Environment & Biodiversity

Wildlife (Protection) Amendment Bill, 2022, approved by Rajya Sabha

The Wildlife (Protection) Amendment Bill, 2022 was approved by the Rajya Sabha.

Wildlife (Protection) Amendment Bill, 2022

  • The Wild Life (Protection) Act of 1972 is amended by the Bill by adding more species to the list of those that are protected.
  • The Bill includes 50 suggested changes to the Act.
  • This bill changes the definition of “Wild Life” to “Tiger and other Endangered Species,” including flora, wildlife, and aquatic life.
  • In accordance with the Convention on International Trade in Endangered Species of Wild Fauna and Flora, the Bill also restricts the trade in wild animals (CITES).

Key Highlights

(1) Implementing CITES

  • The Bill seeks to implement CITES, which was adopted in 1979 after being signed on March 3, 1973, in Washington, D.C., to facilitate international trade in plant and animal species.
  • The Bill defines a “specimen” as any animal or plant that is in one’s custody (dead or alive).
  • It also functions as a management authority that will grant CITES-compliant licences for the trade of scheduled specimens.
  • According to the Bill, the Center may designate a management authority to issue export or import permits for the trade of specimens and a scientific authority to provide guidance on the impact of the transaction on the survival of the specimens.

(2) Classification of specimens

  • The Bill categorises animals into two schedules that are specifically protected and, with some exceptions, forbids anyone from trading in them.
  • The Bill substitutes a new schedule for specimens classified for extinction under CITES in place of the current schedule for pest species.
  • The Bill also includes schedules for I and II. Schedule I has 131 mammals, 112 birds, 43 birds, 26 fishes, 63 insects, and 388 corals. Schedule II includes 864 birds, 41 mammals, 12 reptiles, 58 insects, molluscs, and sponges.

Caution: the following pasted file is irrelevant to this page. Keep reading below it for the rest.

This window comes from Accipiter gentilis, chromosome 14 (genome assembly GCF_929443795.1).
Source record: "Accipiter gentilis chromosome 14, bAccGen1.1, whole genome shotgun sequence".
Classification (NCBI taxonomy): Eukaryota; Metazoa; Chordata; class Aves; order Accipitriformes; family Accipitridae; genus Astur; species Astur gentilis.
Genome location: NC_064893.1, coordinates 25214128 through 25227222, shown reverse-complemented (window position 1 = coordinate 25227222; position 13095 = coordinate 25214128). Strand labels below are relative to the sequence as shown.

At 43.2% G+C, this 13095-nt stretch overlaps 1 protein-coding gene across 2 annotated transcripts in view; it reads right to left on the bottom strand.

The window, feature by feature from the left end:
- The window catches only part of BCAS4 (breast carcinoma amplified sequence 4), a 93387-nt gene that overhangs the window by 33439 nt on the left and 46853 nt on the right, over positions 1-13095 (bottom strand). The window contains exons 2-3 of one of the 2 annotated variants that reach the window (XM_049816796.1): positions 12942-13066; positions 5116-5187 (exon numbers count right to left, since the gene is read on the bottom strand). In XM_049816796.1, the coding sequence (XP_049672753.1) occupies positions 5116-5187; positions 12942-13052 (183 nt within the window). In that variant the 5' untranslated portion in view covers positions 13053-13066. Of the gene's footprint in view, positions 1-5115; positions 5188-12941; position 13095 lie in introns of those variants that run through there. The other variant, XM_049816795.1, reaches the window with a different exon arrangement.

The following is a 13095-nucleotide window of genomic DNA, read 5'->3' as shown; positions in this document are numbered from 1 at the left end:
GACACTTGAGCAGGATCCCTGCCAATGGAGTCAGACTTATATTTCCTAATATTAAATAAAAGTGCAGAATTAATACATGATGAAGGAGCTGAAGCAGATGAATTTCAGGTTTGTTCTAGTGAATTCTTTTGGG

• There is also a schedule specifically for plants.

(3) Prohibitions

  • The Bill aims to give the Centre the authority to control or forbid the import, trade, possession, or proliferation of plant or animal species that are invasive alien species and not indigenous to India.
  • A conservation reserve, which is a region next to national parks and sanctuaries, can also be notified by the Centre in addition to states.
  • To the Chief Wild Life Warden, anyone may voluntarily turn over any captive animals or animal products (an appointee of state governments).
  • However, no compensation would be granted to the person for it and the relinquished objects become the property of the state government.
  • According to the Bill, there is a minimum fine of Rs 25,000 and a maximum fine of Rs 1,00,000 for violations involving specially protected animals.

Issues raised

(1) Elephants transportation

  • The amendment indicated concern for the protection of the animal while granting considerable latitude for the movement of live elephants.
  • For India, the elephant is a symbol of its national heritage.
  • The Standing Committee approved the elephant’s religious significance, but the Minister also added the phrase “for any other purpose.”

(2) Vermins

  • The cost of crop destruction by wild animals to the national economy has never been calculated.
  • Several species, including fruit bats, common crows, and rats, have been classified as vermin by the WLPA since 1972.
  • Killing animals outside this list was allowed under two circumstances:
  • Any species other than those afforded the highest legal protection (such as tigers and elephants but not wild boars or nilgais) may be proclaimed vermin at a specific location for a specific period of time under Section 62 of the WLPA if there are acceptable grounds for doing so.
  • Any animal, regardless of its place in the Schedules, may be killed in accordance with Section 11 of the WLPA if it becomes “threatening to human life.”
  • The issue of the declaration of Vermins has since entered the realm of centre-state politics.
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